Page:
THURSDAY, July 23, 2020 (HealthDay News) — Few caregivers of adults with Alzheimer disease and related dementias (ADRD) receive professional counseling about firearm safety, according to a study published online July 15 in JAMA Network Open.

Marian E. Betz, M.D., M.P.H., from the University of Colorado Anschutz Medical Campus in Aurora, and colleagues examined views on firearm safety risks among caregivers of persons with ADRD. Nationally representative estimates of adults living in households with firearms were generated to assess the firearm safety views of adults aged 35 years and older; 124 were caregivers to an adult with ADRD and 3,408 were not.

The researchers found that 71 percent of participants thought that a person with ADRD was more likely to hurt someone else unintentionally than to hurt themselves or someone else intentionally. Participants thought health care professionals should always (45 percent) or sometimes (34 percent) talk about firearm safety with caregivers or patients with dementia; only 5 percent of caregivers reported ever being spoken to about firearm safety by a health care professional. Thirty-one percent of the 41 percent of caregivers who lived with a person with dementia said that the person with dementia could access firearms in the house.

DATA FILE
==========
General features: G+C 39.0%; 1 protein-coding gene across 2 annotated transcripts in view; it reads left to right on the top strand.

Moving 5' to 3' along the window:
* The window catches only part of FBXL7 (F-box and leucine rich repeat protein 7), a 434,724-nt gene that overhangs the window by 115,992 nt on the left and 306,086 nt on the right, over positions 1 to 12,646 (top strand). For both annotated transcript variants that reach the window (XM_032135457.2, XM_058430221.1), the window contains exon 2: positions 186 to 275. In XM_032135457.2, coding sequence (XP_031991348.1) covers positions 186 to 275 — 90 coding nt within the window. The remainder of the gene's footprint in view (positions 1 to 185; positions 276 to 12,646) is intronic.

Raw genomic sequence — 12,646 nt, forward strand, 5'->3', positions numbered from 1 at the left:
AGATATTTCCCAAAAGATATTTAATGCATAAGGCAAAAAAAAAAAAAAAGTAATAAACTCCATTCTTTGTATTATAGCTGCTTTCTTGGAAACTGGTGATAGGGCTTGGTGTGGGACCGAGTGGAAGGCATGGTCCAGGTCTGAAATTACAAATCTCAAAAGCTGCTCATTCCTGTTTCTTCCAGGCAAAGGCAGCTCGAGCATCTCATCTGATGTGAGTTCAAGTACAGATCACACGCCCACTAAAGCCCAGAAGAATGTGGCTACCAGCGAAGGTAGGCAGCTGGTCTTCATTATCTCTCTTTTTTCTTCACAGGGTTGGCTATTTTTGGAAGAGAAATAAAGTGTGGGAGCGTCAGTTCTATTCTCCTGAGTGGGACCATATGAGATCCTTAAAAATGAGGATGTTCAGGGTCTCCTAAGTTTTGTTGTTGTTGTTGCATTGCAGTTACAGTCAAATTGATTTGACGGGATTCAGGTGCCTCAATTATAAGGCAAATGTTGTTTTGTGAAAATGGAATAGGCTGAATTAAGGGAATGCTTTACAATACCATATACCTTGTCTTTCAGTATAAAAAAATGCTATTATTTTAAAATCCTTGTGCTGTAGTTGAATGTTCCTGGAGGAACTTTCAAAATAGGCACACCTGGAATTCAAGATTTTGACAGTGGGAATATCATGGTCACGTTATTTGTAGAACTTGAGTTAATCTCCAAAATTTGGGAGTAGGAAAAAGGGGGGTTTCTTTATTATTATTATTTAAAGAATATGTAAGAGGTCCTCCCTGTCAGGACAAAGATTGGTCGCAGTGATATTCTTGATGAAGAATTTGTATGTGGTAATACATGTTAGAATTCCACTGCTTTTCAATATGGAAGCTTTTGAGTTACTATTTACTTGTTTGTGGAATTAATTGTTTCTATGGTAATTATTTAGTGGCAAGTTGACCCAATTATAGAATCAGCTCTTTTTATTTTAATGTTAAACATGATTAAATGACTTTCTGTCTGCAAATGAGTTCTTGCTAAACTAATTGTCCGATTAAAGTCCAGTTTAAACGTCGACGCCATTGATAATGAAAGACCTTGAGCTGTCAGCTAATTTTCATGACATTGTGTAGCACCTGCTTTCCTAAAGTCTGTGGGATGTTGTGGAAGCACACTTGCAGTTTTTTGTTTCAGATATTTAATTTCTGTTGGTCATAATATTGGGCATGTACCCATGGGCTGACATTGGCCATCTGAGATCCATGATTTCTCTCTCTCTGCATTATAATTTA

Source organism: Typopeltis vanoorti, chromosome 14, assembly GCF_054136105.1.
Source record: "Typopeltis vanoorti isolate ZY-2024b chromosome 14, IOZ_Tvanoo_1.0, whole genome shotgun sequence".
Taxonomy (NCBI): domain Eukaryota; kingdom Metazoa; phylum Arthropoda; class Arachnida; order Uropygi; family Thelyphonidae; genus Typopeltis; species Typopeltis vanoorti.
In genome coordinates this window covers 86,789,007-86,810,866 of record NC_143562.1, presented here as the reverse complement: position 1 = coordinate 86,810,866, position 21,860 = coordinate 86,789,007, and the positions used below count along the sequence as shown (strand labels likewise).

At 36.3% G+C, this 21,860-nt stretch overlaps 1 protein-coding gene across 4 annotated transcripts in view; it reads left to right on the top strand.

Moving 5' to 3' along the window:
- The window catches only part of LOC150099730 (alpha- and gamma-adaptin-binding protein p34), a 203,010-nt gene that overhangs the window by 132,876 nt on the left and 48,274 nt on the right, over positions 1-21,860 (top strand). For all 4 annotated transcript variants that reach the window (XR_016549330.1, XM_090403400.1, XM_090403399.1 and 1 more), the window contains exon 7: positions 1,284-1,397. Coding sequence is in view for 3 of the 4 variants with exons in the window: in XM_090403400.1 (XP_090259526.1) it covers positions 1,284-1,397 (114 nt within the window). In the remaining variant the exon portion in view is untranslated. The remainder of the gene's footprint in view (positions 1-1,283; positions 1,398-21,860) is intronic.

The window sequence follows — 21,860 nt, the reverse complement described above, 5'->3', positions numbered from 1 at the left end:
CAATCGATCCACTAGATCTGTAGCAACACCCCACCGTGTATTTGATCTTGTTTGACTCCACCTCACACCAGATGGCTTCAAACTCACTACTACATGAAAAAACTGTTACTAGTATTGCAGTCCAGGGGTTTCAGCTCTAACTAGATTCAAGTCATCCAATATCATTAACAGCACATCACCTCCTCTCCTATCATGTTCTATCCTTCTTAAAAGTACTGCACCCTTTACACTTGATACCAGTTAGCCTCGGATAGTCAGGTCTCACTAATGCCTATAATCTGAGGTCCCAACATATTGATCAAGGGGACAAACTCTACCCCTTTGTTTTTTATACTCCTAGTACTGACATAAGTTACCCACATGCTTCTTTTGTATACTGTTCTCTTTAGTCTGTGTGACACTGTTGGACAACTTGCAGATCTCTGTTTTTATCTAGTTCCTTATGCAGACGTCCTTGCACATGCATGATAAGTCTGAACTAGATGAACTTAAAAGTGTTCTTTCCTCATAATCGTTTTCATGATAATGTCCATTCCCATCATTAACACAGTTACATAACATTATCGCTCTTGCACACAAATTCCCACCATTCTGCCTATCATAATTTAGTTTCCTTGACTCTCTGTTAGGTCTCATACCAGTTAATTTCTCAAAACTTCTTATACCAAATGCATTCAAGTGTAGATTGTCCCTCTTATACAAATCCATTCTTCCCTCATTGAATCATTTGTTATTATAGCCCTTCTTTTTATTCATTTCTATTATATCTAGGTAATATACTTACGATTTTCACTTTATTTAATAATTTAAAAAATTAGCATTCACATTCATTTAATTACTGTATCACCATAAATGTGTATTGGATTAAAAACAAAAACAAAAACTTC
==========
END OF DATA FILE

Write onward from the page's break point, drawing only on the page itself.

“Experiences with health care professional counseling and desired sources of information indicate the need for further work to encourage routine firearm safety counseling and easy access to information and resources from trusted sources,” the authors write.

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